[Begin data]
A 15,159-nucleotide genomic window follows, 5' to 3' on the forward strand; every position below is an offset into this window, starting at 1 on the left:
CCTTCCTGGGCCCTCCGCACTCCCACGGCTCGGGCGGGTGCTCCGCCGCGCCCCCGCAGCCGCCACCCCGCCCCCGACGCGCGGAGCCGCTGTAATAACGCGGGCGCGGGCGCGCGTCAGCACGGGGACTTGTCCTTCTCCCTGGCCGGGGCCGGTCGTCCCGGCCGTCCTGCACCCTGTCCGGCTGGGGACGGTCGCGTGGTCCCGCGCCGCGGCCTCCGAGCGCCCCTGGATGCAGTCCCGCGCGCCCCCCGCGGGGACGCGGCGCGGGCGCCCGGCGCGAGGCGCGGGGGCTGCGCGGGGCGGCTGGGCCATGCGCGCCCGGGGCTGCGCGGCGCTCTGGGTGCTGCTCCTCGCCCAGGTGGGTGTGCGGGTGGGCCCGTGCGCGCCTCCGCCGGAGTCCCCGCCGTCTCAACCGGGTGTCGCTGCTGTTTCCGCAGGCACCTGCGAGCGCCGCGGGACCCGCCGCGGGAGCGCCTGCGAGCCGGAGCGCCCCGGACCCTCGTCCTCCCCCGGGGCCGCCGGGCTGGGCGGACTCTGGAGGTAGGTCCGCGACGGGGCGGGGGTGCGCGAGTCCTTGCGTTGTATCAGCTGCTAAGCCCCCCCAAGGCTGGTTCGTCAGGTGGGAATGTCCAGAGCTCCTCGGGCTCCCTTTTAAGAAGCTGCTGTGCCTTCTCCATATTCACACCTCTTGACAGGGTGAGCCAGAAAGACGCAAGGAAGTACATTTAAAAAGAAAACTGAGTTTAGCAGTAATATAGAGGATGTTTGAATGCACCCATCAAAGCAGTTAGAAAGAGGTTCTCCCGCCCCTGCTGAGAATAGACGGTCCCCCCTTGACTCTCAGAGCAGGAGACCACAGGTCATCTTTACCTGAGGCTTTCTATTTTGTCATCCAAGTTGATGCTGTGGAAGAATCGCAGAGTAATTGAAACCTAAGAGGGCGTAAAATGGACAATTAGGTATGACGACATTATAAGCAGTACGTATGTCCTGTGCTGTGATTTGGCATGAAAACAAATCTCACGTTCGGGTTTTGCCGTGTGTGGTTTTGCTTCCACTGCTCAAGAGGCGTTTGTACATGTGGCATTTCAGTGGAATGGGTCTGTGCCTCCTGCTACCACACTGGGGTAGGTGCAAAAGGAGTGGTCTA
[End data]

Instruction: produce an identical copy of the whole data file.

A 15,159-nucleotide genomic window follows, 5' to 3' on the forward strand; every position below is an offset into this window, starting at 1 on the left:
CCTTCCTGGGCCCTCCGCACTCCCACGGCTCGGGCGGGTGCTCCGCCGCGCCCCCGCAGCCGCCACCCCGCCCCCGACGCGCGGAGCCGCTGTAATAACGCGGGCGCGGGCGCGCGTCAGCACGGGGACTTGTCCTTCTCCCTGGCCGGGGCCGGTCGTCCCGGCCGTCCTGCACCCTGTCCGGCTGGGGACGGTCGCGTGGTCCCGCGCCGCGGCCTCCGAGCGCCCCTGGATGCAGTCCCGCGCGCCCCCCGCGGGGACGCGGCGCGGGCGCCCGGCGCGAGGCGCGGGGGCTGCGCGGGGCGGCTGGGCCATGCGCGCCCGGGGCTGCGCGGCGCTCTGGGTGCTGCTCCTCGCCCAGGTGGGTGTGCGGGTGGGCCCGTGCGCGCCTCCGCCGGAGTCCCCGCCGTCTCAACCGGGTGTCGCTGCTGTTTCCGCAGGCACCTGCGAGCGCCGCGGGACCCGCCGCGGGAGCGCCTGCGAGCCGGAGCGCCCCGGACCCTCGTCCTCCCCCGGGGCCGCCGGGCTGGGCGGACTCTGGAGGTAGGTCCGCGACGGGGCGGGGGTGCGCGAGTCCTTGCGTTGTATCAGCTGCTAAGCCCCCCCAAGGCTGGTTCGTCAGGTGGGAATGTCCAGAGCTCCTCGGGCTCCCTTTTAAGAAGCTGCTGTGCCTTCTCCATATTCACACCTCTTGACAGGGTGAGCCAGAAAGACGCAAGGAAGTACATTTAAAAAGAAAACTGAGTTTAGCAGTAATATAGAGGATGTTTGAATGCACCCATCAAAGCAGTTAGAAAGAGGTTCTCCCGCCCCTGCTGAGAATAGACGGTCCCCCCTTGACTCTCAGAGCAGGAGACCACAGGTCATCTTTACCTGAGGCTTTCTATTTTGTCATCCAAGTTGATGCTGTGGAAGAATCGCAGAGTAATTGAAACCTAAGAGGGCGTAAAATGGACAATTAGGTATGACGACATTATAAGCAGTACGTATGTCCTGTGCTGTGATTTGGCATGAAAACAAATCTCACGTTCGGGTTTTGCCGTGTGTGGTTTTGCTTCCACTGCTCAAGAGGCGTTTGTACATGTGGCATTTCAGTGGAATGGGTCTGTGCCTCCTGCTACCACACTGGGGTAGGTGCAAAAGGAGTGGTCTA